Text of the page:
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Gail Martin

  • Founded Martin Archery in 1951 and maintained the position of President until early 2013.
  • Was personally involved with the design and development of archery equipment since founding Martin Archery.
  • Granted of 24 patents for archery related products
  • Received U.S. Small Business Administration’s Small Business Person of the Year
  • Awarded the Kore T. Duryee Lifetime Achievement Award from the Washington State Bowhunters in 2003.
  • Awarded the Safari Club International Hall of Honor Award in 1998.
  • Inducted into the National Bowhunter Hall of Fame in 1995.
  • Harvested numerous big game animals with both recurve and compound bows, including deer, elk, moose, bear, caribou, antelope, javelina, gemsbok, warthog, kudu, and many others.
  • Senior Member of Pope and Young Club
  • Official Measurer for both Pope and Young and Boone and Crocket clubs.
  • Past AMO (ATA) Board Member
  • Inducted into Archery Hall of Fame, September 2012

Damon Howatt / Martin

Damon Howatt (1904-1966) became interested in archery in the late 1930's.  As most bowmen of the era, Damon made all of his own bows and archery accessories (including Broadheads) as a hobby.  In 1943 Damon decided to turn his bow making hobby into a full time business.  His first bows were static tip yew bows with sinew backing.  In the 1950s, Damon began producing quality recurve bows... and during the 1960's Damon Howatt bows became some of the most desirable shooting bows produced by anyone.  

Like many successful archery companies, Damon Howatt had begun as a small-time bowyer, but over time grew into a sizable production company.  Howatt was an archery enthusiast who not only promoted target archery and bowhunting, but endorsed bowfishing and archery golf. In the early 1950’s with expanding demand for his hunting and target bows, Howatt purchased some rural acreage in Yakima, Washington to build his shop, and his early models gradually standardized into a line of target and hunting bows, often with colorful “California” names such as the top of the line target bow Del Rey that in 1960 sold for 3 times the price of a Bear Kodiak. One of the earlier hunting bows was called the Howatt Hi-Speed. In this case, the title was apt as Howatt’s limb and riser designs were noted for exceptional arrow speed.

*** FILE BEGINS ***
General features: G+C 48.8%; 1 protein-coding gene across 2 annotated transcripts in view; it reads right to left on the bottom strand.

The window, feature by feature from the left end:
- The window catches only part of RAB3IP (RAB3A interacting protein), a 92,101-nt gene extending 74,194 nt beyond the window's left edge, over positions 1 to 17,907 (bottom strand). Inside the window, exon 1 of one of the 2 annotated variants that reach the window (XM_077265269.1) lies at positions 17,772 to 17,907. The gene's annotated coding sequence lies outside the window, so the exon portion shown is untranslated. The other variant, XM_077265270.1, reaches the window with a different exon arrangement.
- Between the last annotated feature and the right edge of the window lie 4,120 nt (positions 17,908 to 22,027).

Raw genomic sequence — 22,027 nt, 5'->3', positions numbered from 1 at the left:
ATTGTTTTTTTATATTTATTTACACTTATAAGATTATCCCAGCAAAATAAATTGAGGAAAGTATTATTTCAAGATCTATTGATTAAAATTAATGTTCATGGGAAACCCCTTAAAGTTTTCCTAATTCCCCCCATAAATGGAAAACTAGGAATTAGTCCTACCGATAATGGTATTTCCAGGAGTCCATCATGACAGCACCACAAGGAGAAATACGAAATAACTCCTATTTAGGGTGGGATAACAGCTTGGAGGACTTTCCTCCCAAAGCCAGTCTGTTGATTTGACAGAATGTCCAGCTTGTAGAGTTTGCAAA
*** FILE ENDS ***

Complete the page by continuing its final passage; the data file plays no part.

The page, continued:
Howatt was also an early proponent of target bow risers carefully constructed with horns, wings and sweeping angles all meant to keep the bow stable in the hand and deliver a vibration free release.  Howatt’s early target models included the Monterey, Palomar, Del Rey and Ventura.  Hunting models included the Hunter (a short Ventura), the Hi-Speed, Hunter, and the Mamba.  Damon retired from daily bow making in 1963, turning management over to a local young rancher named Larry Hatfield who had been helping make bows on the weekend. Three years later in 1966 Damon Howatt was killed in a car accident.  Ten years after that the company was sold to Martin Archery.  Some years the Howatt models were cross-branded, such as “The Martin Hunter by Howatt” or just Martin Hunter. Regardless, the bow remained essentially unchanged.  Today all Martins and Damon Howatts plus a closely guarded number of trade bows made for other companies are built in the Damon Howatt facility at Martin’s HQ in Walla-Walla, Washington.

Gail Martin was born Sept. 7, 1923, in Ukiah, OR,  When he was 12 years old, the family moved to Walla Walla, WA,  The archery bug bit Gail when he was 14. His brother Glenn lent Gail his hickory longbow.  He returned to Walla Walla after World War II. He borrowed another bow from another brother (Clint), and was introduced to the sport of bowhunting.  In 1951, he started an archery manufacturing and wholesale business. At that time it was called Blue Mt. Archery, but the name was changed to Martin Archery three years later. During that time, he designed string and fletching equipment.  The initial Martin's Archery catalogs featured no bows.  In 1976, Martin Archery purchased the Damon Howatt Archery business in Yakima, WA.  Gail had long admired Damon Howatt bows, and the first new bow he ever purchased for himself in 1949 had been a Howatt.

Arrows and accessories were the bulk of initial Martin Archery sales, but in time bowstrings became the product that proved most profitable.  It was a string-making machine Gail developed that solved the stretching and unraveling problems so common in the day.  Gail sent a sample of his strings Fred Bear, which landed him a long-term contract supplying Bear Archery with bowstrings in the 1960s and 1970s. During this same period Martin also built strings for Browning, Wing, Jennings and Allen bows, producing more than 7,000 bowstrings daily during peak production periods.

In the early 1970s, working with his sons Terry and Dan, Gail focused on creating the first Martin compound bow. In 1975 Martin unveiled the industry’s first one-cam bow featuring a full string system and draw stop.  Along with his Howatt recurves, he expanded into the growing compund bow market.